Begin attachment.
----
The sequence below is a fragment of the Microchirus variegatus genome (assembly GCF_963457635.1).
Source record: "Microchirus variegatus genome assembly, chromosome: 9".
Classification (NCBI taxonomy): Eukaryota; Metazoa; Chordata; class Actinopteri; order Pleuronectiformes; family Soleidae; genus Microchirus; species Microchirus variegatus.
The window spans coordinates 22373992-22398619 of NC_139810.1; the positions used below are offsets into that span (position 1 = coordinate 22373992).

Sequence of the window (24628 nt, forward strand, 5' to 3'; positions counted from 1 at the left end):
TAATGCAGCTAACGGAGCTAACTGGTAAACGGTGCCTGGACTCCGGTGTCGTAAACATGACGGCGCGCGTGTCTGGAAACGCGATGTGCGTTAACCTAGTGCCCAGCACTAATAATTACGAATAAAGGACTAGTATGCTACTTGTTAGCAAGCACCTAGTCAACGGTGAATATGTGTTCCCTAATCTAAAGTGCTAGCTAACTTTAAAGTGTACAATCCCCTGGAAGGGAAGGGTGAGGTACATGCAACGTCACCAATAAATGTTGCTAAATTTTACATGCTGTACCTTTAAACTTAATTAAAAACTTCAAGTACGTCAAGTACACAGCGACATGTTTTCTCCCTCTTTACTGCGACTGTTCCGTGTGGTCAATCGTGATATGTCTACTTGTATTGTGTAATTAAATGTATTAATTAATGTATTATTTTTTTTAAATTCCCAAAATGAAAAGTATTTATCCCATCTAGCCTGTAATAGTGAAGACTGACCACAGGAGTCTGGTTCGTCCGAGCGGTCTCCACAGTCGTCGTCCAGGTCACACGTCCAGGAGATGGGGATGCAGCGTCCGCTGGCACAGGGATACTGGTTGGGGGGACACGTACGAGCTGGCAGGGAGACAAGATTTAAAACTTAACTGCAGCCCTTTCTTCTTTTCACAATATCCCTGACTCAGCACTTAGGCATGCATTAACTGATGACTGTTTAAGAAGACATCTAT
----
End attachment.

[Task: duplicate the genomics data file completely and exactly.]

The sequence below is a fragment of the Microchirus variegatus genome (assembly GCF_963457635.1).
Source record: "Microchirus variegatus genome assembly, chromosome: 9".
Classification (NCBI taxonomy): Eukaryota; Metazoa; Chordata; class Actinopteri; order Pleuronectiformes; family Soleidae; genus Microchirus; species Microchirus variegatus.
The window spans coordinates 22373992-22398619 of NC_139810.1; the positions used below are offsets into that span (position 1 = coordinate 22373992).

Sequence of the window (24628 nt, forward strand, 5' to 3'; positions counted from 1 at the left end):
TAATGCAGCTAACGGAGCTAACTGGTAAACGGTGCCTGGACTCCGGTGTCGTAAACATGACGGCGCGCGTGTCTGGAAACGCGATGTGCGTTAACCTAGTGCCCAGCACTAATAATTACGAATAAAGGACTAGTATGCTACTTGTTAGCAAGCACCTAGTCAACGGTGAATATGTGTTCCCTAATCTAAAGTGCTAGCTAACTTTAAAGTGTACAATCCCCTGGAAGGGAAGGGTGAGGTACATGCAACGTCACCAATAAATGTTGCTAAATTTTACATGCTGTACCTTTAAACTTAATTAAAAACTTCAAGTACGTCAAGTACACAGCGACATGTTTTCTCCCTCTTTACTGCGACTGTTCCGTGTGGTCAATCGTGATATGTCTACTTGTATTGTGTAATTAAATGTATTAATTAATGTATTATTTTTTTTAAATTCCCAAAATGAAAAGTATTTATCCCATCTAGCCTGTAATAGTGAAGACTGACCACAGGAGTCTGGTTCGTCCGAGCGGTCTCCACAGTCGTCGTCCAGGTCACACGTCCAGGAGATGGGGATGCAGCGTCCGCTGGCACAGGGATACTGGTTGGGGGGACACGTACGAGCTGGCAGGGAGACAAGATTTAAAACTTAACTGCAGCCCTTTCTTCTTTTCACAATATCCCTGACTCAGCACTTAGGCATGCATTAACTGATGACTGTTTAAGAAGACATCTAT